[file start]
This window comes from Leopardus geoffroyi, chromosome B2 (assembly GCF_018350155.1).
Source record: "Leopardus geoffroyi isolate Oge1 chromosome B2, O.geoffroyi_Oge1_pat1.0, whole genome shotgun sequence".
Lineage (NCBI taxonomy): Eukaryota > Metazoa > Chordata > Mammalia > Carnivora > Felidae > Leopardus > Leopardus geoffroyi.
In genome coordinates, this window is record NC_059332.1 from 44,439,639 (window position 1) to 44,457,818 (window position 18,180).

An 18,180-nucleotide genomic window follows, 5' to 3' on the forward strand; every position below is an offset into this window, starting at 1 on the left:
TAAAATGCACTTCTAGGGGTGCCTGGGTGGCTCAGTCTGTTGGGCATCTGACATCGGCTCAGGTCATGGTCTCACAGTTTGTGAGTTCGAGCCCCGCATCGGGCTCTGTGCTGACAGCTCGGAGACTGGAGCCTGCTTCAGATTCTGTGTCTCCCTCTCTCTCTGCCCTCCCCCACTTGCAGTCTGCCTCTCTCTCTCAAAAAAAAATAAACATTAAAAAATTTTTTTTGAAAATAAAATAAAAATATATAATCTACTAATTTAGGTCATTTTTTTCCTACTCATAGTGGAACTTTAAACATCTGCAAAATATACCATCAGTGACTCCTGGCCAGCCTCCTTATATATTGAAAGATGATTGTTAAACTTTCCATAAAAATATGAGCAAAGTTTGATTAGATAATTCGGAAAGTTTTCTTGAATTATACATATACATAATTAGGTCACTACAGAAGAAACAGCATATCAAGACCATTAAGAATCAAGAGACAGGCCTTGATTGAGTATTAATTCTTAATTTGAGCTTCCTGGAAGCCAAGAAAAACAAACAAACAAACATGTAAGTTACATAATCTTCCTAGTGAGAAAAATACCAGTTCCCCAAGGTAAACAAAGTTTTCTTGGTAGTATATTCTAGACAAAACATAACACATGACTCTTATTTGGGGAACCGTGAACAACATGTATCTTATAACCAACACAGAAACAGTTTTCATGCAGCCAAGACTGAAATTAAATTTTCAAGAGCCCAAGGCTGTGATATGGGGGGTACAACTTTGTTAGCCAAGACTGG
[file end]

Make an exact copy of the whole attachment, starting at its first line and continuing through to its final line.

This window comes from Leopardus geoffroyi, chromosome B2 (assembly GCF_018350155.1).
Source record: "Leopardus geoffroyi isolate Oge1 chromosome B2, O.geoffroyi_Oge1_pat1.0, whole genome shotgun sequence".
Lineage (NCBI taxonomy): Eukaryota > Metazoa > Chordata > Mammalia > Carnivora > Felidae > Leopardus > Leopardus geoffroyi.
In genome coordinates, this window is record NC_059332.1 from 44,439,639 (window position 1) to 44,457,818 (window position 18,180).

An 18,180-nucleotide genomic window follows, 5' to 3' on the forward strand; every position below is an offset into this window, starting at 1 on the left:
TAAAATGCACTTCTAGGGGTGCCTGGGTGGCTCAGTCTGTTGGGCATCTGACATCGGCTCAGGTCATGGTCTCACAGTTTGTGAGTTCGAGCCCCGCATCGGGCTCTGTGCTGACAGCTCGGAGACTGGAGCCTGCTTCAGATTCTGTGTCTCCCTCTCTCTCTGCCCTCCCCCACTTGCAGTCTGCCTCTCTCTCTCAAAAAAAAATAAACATTAAAAAATTTTTTTTGAAAATAAAATAAAAATATATAATCTACTAATTTAGGTCATTTTTTTCCTACTCATAGTGGAACTTTAAACATCTGCAAAATATACCATCAGTGACTCCTGGCCAGCCTCCTTATATATTGAAAGATGATTGTTAAACTTTCCATAAAAATATGAGCAAAGTTTGATTAGATAATTCGGAAAGTTTTCTTGAATTATACATATACATAATTAGGTCACTACAGAAGAAACAGCATATCAAGACCATTAAGAATCAAGAGACAGGCCTTGATTGAGTATTAATTCTTAATTTGAGCTTCCTGGAAGCCAAGAAAAACAAACAAACAAACATGTAAGTTACATAATCTTCCTAGTGAGAAAAATACCAGTTCCCCAAGGTAAACAAAGTTTTCTTGGTAGTATATTCTAGACAAAACATAACACATGACTCTTATTTGGGGAACCGTGAACAACATGTATCTTATAACCAACACAGAAACAGTTTTCATGCAGCCAAGACTGAAATTAAATTTTCAAGAGCCCAAGGCTGTGATATGGGGGGTACAACTTTGTTAGCCAAGACTGG